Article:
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Data from: Genetic Architecture of Resistance to Stripe Rust in a Global Winter Wheat Germplasm Collection

    Virulence shifts in populations of *Puccinia striiformis* f. sp. *tritici* (*Pst*), the causal pathogen of wheat stripe rust, are a major challenge to resistance breeding. The majority of known resistance genes are already ineffective against current races of *Pst*, necessitating the identification and introgression of new sources of resistance. Germplasm core collections that reflect the range of genetic and phenotypic diversity of crop species are ideal platforms for examining the genetic architecture of complex traits such as resistance to stripe rust. We report the results of genetic characterization and genome-wide association analysis (GWAS) for resistance to stripe rust in a core subset of 1175 accessions in the National Small Grains Collection (NSGC) winter wheat germplasm collection, based on genotyping with the wheat 9K single nucleotide polymorphism (SNP) iSelect assay and phenotyping of seedling and adult plants under natural disease epidemics in four environments.

    Data from: Estimation of genetic parameters and their sampling variances for quantitative traits in the type 2 modified augmented design

      The type 2 modified augmented design (MAD2) is an efficient unreplicated experimental design used for evaluating large numbers of lines in plant breeding and for assessing genetic variation in a population. Statistical methods and data adjustment for soil heterogeneity have been previously described for this design. In the absence of replicated test genotypes in MAD2, their total variance cannot be partitioned into genetic and error components as required to estimate heritability and genetic correlation of quantitative traits, the two conventional genetic parameters used for breeding selection. We propose a method of estimating the error variance of unreplicated genotypes that uses replicated controls, and then of estimating the genetic parameters. Using the Delta method, we also derived formulas for estimating the sampling variances of the genetic parameters. Computer simulations indicated that the proposed method for estimating genetic parameters and their sampling variances was feasible and the reliability of the estimates was positively associated with the level of heritability of the trait. A case study of estimating the genetic parameters of three quantitative traits, iodine value, oil content, and linolenic acid content, in a biparental recombinant inbred line population of flax with 243 individuals, was conducted using our statistical models. A joint analysis of data over multiple years and sites was suggested for genetic parameter estimation. A pipeline module using SAS and Perl was developed to facilitate data analysis and appended to the previously developed MAD data analysis pipeline (http://probes.pw.usda.gov/bioinformatics_tools/MADPipeline/index.html).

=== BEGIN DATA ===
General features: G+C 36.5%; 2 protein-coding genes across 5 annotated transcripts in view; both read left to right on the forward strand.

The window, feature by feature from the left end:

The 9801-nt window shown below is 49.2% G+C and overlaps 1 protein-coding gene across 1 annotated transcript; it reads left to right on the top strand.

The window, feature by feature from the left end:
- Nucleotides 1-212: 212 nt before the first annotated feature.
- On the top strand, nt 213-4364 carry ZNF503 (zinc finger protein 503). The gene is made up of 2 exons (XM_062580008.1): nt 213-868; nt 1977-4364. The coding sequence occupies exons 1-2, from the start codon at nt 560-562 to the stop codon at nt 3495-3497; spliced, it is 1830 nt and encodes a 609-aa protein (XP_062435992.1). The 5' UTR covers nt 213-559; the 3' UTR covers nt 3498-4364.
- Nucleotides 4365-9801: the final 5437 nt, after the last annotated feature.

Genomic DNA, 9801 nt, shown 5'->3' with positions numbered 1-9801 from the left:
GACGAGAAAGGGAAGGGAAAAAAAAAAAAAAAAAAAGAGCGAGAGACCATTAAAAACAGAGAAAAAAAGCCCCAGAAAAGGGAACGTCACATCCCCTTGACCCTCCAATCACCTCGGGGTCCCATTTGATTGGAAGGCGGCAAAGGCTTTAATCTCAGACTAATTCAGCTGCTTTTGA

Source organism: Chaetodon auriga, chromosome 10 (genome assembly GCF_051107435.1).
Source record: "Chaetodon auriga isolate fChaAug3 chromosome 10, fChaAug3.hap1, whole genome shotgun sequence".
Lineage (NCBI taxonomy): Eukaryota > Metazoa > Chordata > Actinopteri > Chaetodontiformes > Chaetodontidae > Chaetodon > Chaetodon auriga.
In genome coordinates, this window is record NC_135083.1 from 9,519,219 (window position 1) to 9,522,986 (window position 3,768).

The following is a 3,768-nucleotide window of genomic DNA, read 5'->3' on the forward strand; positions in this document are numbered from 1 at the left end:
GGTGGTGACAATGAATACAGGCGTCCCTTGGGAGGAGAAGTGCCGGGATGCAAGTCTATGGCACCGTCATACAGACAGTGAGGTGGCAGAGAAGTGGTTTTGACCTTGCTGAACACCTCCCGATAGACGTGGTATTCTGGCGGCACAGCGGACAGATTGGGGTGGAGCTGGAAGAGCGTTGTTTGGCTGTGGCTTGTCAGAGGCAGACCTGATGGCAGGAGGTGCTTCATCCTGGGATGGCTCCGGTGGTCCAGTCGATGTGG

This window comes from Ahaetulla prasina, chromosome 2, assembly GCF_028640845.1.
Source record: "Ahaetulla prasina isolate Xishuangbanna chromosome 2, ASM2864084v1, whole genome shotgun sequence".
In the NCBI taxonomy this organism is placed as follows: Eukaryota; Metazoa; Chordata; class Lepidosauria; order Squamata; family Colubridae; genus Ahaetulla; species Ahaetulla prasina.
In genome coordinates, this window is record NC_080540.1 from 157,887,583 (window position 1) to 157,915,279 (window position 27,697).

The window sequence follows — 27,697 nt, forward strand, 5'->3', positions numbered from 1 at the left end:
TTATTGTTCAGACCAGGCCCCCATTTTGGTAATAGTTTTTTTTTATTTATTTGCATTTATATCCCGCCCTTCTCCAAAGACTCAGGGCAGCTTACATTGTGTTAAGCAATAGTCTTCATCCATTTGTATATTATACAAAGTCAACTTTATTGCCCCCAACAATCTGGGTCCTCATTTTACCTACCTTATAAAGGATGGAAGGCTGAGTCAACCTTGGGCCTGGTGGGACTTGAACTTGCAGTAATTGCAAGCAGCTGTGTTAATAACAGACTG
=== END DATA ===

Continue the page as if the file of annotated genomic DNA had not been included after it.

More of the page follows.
Animal Trait Correlation Database (CorrDB)

        A genetic correlation is the proportion of shared variance between two traits that is due to genetic causes; a phenotypic correlation is the degree to which two traits co-vary among individuals in a population. In the genomics era, while gene expression, genetic association, and network analysis provide unprecedented means to decode the genetic basis of complex phenotypes, it is important to recognize the possible effects genetic progress in one trait can have on other traits. This database is designed to collect all published livestock genetic/phenotypic trait correlation data, aimed at facilitating genetic network analysis or systems biology studies.